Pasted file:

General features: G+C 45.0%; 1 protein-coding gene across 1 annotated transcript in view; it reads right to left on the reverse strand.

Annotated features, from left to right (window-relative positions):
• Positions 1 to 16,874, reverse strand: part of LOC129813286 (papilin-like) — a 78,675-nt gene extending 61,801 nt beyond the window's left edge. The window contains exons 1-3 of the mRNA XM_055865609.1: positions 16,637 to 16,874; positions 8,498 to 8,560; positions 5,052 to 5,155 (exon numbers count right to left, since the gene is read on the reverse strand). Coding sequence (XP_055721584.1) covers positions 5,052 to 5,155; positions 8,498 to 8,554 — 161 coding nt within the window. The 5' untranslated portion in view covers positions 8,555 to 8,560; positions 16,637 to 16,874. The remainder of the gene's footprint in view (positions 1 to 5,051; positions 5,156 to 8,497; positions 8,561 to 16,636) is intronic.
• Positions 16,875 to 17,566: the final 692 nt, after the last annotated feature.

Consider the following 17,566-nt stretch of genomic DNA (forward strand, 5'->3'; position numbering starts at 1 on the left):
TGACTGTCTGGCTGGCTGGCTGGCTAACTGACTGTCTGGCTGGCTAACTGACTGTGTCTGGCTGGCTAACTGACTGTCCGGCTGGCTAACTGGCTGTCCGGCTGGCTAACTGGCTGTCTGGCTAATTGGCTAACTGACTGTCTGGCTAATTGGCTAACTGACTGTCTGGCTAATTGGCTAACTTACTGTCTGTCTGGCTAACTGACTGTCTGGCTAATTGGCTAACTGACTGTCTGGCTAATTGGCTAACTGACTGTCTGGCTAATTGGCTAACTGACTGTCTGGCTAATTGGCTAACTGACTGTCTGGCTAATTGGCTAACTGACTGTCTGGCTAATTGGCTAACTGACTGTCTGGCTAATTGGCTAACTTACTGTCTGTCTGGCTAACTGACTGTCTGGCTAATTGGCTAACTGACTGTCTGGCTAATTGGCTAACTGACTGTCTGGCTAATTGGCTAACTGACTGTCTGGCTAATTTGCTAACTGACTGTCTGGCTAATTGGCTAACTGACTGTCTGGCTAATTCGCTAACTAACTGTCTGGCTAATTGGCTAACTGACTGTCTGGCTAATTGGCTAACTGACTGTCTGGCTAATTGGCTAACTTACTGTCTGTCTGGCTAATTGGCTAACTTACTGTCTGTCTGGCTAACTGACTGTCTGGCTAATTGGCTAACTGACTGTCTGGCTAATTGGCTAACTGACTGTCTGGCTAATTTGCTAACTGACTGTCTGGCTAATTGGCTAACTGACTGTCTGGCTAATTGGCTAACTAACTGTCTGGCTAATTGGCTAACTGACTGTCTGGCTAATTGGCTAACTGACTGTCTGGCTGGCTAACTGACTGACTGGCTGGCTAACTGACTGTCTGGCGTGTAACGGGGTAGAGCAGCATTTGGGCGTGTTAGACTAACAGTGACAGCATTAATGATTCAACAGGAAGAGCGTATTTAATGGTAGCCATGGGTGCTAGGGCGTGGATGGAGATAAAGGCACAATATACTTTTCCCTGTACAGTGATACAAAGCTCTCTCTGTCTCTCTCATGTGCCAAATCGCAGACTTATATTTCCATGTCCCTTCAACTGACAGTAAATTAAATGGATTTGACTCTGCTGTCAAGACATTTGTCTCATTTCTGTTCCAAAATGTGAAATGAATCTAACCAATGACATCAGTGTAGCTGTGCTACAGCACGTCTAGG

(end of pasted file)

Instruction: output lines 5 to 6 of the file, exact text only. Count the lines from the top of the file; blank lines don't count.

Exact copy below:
Consider the following 17,566-nt stretch of genomic DNA (forward strand, 5'->3'; position numbering starts at 1 on the left):
TGACTGTCTGGCTGGCTGGCTGGCTAACTGACTGTCTGGCTGGCTAACTGACTGTGTCTGGCTGGCTAACTGACTGTCCGGCTGGCTAACTGGCTGTCCGGCTGGCTAACTGGCTGTCTGGCTAATTGGCTAACTGACTGTCTGGCTAATTGGCTAACTGACTGTCTGGCTAATTGGCTAACTTACTGTCTGTCTGGCTAACTGACTGTCTGGCTAATTGGCTAACTGACTGTCTGGCTAATTGGCTAACTGACTGTCTGGCTAATTGGCTAACTGACTGTCTGGCTAATTGGCTAACTGACTGTCTGGCTAATTGGCTAACTGACTGTCTGGCTAATTGGCTAACTGACTGTCTGGCTAATTGGCTAACTTACTGTCTGTCTGGCTAACTGACTGTCTGGCTAATTGGCTAACTGACTGTCTGGCTAATTGGCTAACTGACTGTCTGGCTAATTGGCTAACTGACTGTCTGGCTAATTTGCTAACTGACTGTCTGGCTAATTGGCTAACTGACTGTCTGGCTAATTCGCTAACTAACTGTCTGGCTAATTGGCTAACTGACTGTCTGGCTAATTGGCTAACTGACTGTCTGGCTAATTGGCTAACTTACTGTCTGTCTGGCTAATTGGCTAACTTACTGTCTGTCTGGCTAACTGACTGTCTGGCTAATTGGCTAACTGACTGTCTGGCTAATTGGCTAACTGACTGTCTGGCTAATTTGCTAACTGACTGTCTGGCTAATTGGCTAACTGACTGTCTGGCTAATTGGCTAACTAACTGTCTGGCTAATTGGCTAACTGACTGTCTGGCTAATTGGCTAACTGACTGTCTGGCTGGCTAACTGACTGACTGGCTGGCTAACTGACTGTCTGGCGTGTAACGGGGTAGAGCAGCATTTGGGCGTGTTAGACTAACAGTGACAGCATTAATGATTCAACAGGAAGAGCGTATTTAATGGTAGCCATGGGTGCTAGGGCGTGGATGGAGATAAAGGCACAATATACTTTTCCCTGTACAGTGATACAAAGCTCTCTCTGTCTCTCTCATGTGCCAAATCGCAGACTTATATTTCCATGTCCCTTCAACTGACAGTAAATTAAATGGATTTGACTCTGCTGTCAAGACATTTGTCTCATTTCTGTTCCAAAATGTGAAATGAATCTAACCAATGACATCAGTGTAGCTGTGCTACAGCACGTCTAGG